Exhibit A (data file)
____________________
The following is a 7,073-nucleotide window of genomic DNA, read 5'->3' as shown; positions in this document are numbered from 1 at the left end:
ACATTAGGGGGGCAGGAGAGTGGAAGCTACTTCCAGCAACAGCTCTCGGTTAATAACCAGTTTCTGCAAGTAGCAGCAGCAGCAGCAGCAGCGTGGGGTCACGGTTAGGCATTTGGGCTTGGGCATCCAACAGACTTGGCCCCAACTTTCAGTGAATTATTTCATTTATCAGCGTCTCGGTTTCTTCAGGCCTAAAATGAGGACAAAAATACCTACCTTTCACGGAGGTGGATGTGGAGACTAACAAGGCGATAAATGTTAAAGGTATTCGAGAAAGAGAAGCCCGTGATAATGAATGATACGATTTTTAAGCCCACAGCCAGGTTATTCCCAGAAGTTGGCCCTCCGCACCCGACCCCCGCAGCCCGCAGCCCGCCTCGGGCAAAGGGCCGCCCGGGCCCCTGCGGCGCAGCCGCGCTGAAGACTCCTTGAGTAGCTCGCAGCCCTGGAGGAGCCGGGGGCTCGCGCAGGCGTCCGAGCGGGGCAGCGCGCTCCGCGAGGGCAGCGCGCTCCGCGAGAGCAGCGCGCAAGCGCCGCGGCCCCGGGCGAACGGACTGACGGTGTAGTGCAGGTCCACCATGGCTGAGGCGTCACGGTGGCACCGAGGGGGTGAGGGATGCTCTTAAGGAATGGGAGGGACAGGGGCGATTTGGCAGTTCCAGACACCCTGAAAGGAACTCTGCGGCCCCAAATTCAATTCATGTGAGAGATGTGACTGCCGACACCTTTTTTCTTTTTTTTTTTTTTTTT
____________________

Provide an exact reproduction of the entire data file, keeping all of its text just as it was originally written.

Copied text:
The following is a 7,073-nucleotide window of genomic DNA, read 5'->3' as shown; positions in this document are numbered from 1 at the left end:
ACATTAGGGGGGCAGGAGAGTGGAAGCTACTTCCAGCAACAGCTCTCGGTTAATAACCAGTTTCTGCAAGTAGCAGCAGCAGCAGCAGCAGCGTGGGGTCACGGTTAGGCATTTGGGCTTGGGCATCCAACAGACTTGGCCCCAACTTTCAGTGAATTATTTCATTTATCAGCGTCTCGGTTTCTTCAGGCCTAAAATGAGGACAAAAATACCTACCTTTCACGGAGGTGGATGTGGAGACTAACAAGGCGATAAATGTTAAAGGTATTCGAGAAAGAGAAGCCCGTGATAATGAATGATACGATTTTTAAGCCCACAGCCAGGTTATTCCCAGAAGTTGGCCCTCCGCACCCGACCCCCGCAGCCCGCAGCCCGCCTCGGGCAAAGGGCCGCCCGGGCCCCTGCGGCGCAGCCGCGCTGAAGACTCCTTGAGTAGCTCGCAGCCCTGGAGGAGCCGGGGGCTCGCGCAGGCGTCCGAGCGGGGCAGCGCGCTCCGCGAGGGCAGCGCGCTCCGCGAGAGCAGCGCGCAAGCGCCGCGGCCCCGGGCGAACGGACTGACGGTGTAGTGCAGGTCCACCATGGCTGAGGCGTCACGGTGGCACCGAGGGGGTGAGGGATGCTCTTAAGGAATGGGAGGGACAGGGGCGATTTGGCAGTTCCAGACACCCTGAAAGGAACTCTGCGGCCCCAAATTCAATTCATGTGAGAGATGTGACTGCCGACACCTTTTTTCTTTTTTTTTTTTTTTTT